- Alcohol in a pregnant woman’s blood passes to the baby through the umbilical cord. Drinking alcohol during pregnancy can cause miscarriage, stillbirth, and a range of lifelong physical, behavioural, and intellectual disabilities. These disabilities are known as fetal alcohol spectrum disorders.
- In addition to cancer risk, the more alcohol consumed, the greater the risks for heart disease, high blood pressure, stroke and liver disease.
- Position Statement & Fact Sheet: Alcohol Consumption & Cancer Risk
- Infographics: The Hidden Toll of Alcohol
2. Tips to Lower Alcohol Intake
Quitting alcohol can have a positive effect on your health, lifestyle and relationships. #StartWhereYouAre:
- Acknowledge that drinking can harm your health and negatively influence others’ well being – make the decision to lower the amount of alcohol you drink and to do so responsibly
- Decide ahead of the time how many drinks you will limit yourself to on a particular occasion
- Make your drink last by drinking slowly – avoid drinking rounds
- Choose times of the week which you will keep as alcohol free and stick to it – challenge your friends to do the same
- Avoid drinking on an empty stomach
- Choose lighter beers or spirits with less alcohol
- Get creative mixing drinks that allow you to reduce alcohol content
- Alternate your drink with water
- Calculate how much money you save each time you don’t buy alcoholic drinks
Take the 30-Day No-Alcohol Challenge (Kindle Edition) to help you reduce your alcohol intake or quit alcohol.
NB: Remember that drinking any type of alcohol (even in small amounts) increases cancer risk.
3. Quit & Stay Alcohol Free
Perhaps you realise that you are drinking too much and you would like to quit – you will need support to break your addiction.
- Acknowledge your addiction
- Decide to quit
- Find support
Find helpful tips from Allen Carr’s How to Stop Drinking programme and https://www.allencarr.com/free-information/stop-drinking/ or contact Alcoholics Anonymous (Helpline: 0861 435 722)
And if at first you don’t succeed, evaluate where you think things went wrong, put measures in place to prevent the same mistake into the future and most importantly, try, try and try again!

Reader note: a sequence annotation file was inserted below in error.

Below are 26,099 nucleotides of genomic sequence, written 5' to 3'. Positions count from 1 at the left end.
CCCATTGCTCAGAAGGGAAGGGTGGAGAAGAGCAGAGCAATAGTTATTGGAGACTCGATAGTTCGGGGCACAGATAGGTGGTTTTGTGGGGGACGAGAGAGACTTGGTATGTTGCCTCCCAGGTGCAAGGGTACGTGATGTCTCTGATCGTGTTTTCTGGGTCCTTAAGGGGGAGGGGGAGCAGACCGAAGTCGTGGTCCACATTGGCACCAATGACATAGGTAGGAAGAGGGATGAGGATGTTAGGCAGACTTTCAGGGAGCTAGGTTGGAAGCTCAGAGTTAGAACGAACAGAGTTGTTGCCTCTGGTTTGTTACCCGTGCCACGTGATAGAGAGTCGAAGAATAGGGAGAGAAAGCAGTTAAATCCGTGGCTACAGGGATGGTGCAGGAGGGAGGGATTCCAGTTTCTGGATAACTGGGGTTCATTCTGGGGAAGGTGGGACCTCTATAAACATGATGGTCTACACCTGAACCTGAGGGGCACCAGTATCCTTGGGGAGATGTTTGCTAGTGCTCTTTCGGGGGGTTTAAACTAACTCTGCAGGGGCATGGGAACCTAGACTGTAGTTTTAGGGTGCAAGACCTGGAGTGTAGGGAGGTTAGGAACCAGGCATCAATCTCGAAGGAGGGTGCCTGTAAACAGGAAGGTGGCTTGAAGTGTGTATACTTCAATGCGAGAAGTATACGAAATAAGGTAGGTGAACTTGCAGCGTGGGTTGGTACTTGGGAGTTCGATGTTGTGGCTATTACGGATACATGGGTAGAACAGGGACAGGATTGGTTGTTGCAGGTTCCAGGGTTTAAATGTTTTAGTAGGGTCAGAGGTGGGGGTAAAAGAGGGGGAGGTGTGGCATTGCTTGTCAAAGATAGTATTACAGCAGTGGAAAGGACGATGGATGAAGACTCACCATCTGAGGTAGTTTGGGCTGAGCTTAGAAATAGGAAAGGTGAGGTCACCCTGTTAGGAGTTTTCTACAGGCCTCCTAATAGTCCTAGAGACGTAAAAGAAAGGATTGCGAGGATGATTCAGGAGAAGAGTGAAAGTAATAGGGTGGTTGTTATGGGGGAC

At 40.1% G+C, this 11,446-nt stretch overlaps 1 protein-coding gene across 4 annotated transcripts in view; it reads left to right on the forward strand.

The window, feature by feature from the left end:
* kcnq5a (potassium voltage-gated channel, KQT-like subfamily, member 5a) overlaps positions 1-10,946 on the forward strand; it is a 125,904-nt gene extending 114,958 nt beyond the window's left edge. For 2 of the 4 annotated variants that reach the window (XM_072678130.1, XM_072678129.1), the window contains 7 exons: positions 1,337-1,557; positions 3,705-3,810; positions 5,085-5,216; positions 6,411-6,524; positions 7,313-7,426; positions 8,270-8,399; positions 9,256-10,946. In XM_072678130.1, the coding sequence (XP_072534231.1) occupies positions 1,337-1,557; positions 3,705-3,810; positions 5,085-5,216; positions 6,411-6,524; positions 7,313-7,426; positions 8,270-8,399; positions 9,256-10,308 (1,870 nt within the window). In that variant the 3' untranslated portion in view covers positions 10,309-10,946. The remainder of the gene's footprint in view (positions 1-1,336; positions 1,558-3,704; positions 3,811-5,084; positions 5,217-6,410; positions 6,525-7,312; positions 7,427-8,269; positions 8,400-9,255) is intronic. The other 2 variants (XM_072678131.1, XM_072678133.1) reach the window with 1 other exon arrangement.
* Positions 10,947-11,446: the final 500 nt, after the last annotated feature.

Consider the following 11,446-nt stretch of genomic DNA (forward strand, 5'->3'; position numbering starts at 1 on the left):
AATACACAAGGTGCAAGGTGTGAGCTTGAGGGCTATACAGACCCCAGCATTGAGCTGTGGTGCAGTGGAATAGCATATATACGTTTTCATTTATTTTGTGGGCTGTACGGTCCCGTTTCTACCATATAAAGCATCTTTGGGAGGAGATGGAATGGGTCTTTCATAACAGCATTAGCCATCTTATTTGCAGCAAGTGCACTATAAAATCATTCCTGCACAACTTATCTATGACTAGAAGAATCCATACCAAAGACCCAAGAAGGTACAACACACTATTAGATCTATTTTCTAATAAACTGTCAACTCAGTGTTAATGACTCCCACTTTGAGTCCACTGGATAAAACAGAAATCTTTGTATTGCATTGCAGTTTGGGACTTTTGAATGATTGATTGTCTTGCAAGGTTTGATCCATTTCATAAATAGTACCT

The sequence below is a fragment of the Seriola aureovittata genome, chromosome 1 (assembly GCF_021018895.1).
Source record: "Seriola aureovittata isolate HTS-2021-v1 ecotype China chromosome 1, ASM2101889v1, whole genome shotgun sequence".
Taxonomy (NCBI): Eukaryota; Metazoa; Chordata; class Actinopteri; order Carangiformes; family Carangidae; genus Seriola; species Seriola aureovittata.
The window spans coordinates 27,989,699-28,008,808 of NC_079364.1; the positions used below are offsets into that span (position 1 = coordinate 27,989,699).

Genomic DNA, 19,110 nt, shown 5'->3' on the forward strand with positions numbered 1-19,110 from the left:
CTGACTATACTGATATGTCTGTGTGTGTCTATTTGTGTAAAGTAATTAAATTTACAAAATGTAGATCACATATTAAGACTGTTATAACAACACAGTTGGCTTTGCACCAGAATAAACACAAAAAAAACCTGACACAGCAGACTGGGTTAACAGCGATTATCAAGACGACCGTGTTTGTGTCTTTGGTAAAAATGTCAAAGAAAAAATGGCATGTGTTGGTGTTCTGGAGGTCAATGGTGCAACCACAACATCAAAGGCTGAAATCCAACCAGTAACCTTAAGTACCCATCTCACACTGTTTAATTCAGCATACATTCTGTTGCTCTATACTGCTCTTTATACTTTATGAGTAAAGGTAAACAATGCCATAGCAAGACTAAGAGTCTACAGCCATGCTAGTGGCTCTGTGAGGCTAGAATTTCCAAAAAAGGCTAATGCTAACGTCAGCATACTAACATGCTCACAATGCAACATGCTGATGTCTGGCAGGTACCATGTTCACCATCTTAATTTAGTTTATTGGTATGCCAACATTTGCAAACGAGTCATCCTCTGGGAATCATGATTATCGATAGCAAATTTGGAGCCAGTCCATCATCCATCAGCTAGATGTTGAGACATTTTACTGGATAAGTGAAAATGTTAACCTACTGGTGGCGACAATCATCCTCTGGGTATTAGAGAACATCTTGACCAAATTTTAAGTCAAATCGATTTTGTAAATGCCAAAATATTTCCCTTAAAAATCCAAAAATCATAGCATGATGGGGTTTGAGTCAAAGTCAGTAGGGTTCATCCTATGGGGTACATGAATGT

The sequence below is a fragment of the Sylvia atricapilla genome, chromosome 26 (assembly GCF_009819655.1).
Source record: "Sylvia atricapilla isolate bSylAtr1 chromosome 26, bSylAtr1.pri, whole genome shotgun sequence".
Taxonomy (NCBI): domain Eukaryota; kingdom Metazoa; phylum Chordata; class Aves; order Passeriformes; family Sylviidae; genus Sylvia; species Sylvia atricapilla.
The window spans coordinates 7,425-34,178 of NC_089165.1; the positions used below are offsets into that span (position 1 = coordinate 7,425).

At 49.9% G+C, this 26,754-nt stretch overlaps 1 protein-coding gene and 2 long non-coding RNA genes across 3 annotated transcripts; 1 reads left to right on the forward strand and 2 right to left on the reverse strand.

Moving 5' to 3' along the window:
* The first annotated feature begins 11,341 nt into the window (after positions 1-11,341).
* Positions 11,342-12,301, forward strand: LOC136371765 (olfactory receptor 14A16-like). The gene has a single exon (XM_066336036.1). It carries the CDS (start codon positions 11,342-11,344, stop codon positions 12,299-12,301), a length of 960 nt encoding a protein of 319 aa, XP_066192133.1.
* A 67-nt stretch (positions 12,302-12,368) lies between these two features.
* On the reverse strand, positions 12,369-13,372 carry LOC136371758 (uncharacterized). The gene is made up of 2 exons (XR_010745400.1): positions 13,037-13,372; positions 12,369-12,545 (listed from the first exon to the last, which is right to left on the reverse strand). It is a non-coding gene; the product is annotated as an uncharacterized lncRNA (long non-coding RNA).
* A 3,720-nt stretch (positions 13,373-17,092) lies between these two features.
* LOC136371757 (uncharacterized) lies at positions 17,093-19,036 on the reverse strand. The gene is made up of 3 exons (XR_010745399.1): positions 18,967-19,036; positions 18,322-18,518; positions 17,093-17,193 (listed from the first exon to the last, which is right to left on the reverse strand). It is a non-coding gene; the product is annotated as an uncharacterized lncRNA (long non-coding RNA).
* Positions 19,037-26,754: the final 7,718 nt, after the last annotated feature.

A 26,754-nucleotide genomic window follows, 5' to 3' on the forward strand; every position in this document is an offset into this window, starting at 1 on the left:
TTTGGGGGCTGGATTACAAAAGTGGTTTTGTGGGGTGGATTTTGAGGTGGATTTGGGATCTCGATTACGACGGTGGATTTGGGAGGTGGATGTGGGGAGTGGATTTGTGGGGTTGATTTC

4. Play Your Part in Alcohol Control:
South Africa is currently considering a liquor amendment bill to reduce per capita consumption, including raising the national minimum legal purchase age from 18 to 21 years. Increasing the cost of alcoholic beverages through taxation and restricting or banning marketing and advertising of alcoholic products are deemed cost effective strategies in alcohol control. #SupportAlcoholControl
CANSA made a submission and welcomed the proposed amendments and the banning of sale to persons under age 21 and requested that the Minister prescribes messages on alcohol container labels that reflect the harmful effects of alcohol consumption including cancer risk. It also urged the Minister to ban alcohol consumption in public and private institutions of learning, at functions, and for the purpose of raising funds and called for an outright ban on all forms of advertising and promotion of alcohol on all media platforms and that there be standardisation in all provinces. #CANSAadvocacy
5. Protect Our Future Generations
We need healthier future generations, who are able to exercise smart choices. Parents are advised to keep communication channels open between themselves and their children, also demonstrating responsible behaviour and how to manage stress in positive ways.
They should also talk to them about the disadvantages of alcohol abuse including that it increases personal vulnerability, cancer risk, and risk of disability and death.
Has Cancer Touched Your Life?
Cancer affects one in four South Africans, through diagnosis of family, friends, colleagues or self.
We want you to know that you are not alone and that we would like to support you and your loved ones, regardless of how cancer has touched your life.
Find info & online resources to help you fight cancer and please read more about CANSA’s Holistic Care & Support which is offered at our CANSA Care Centres countrywide.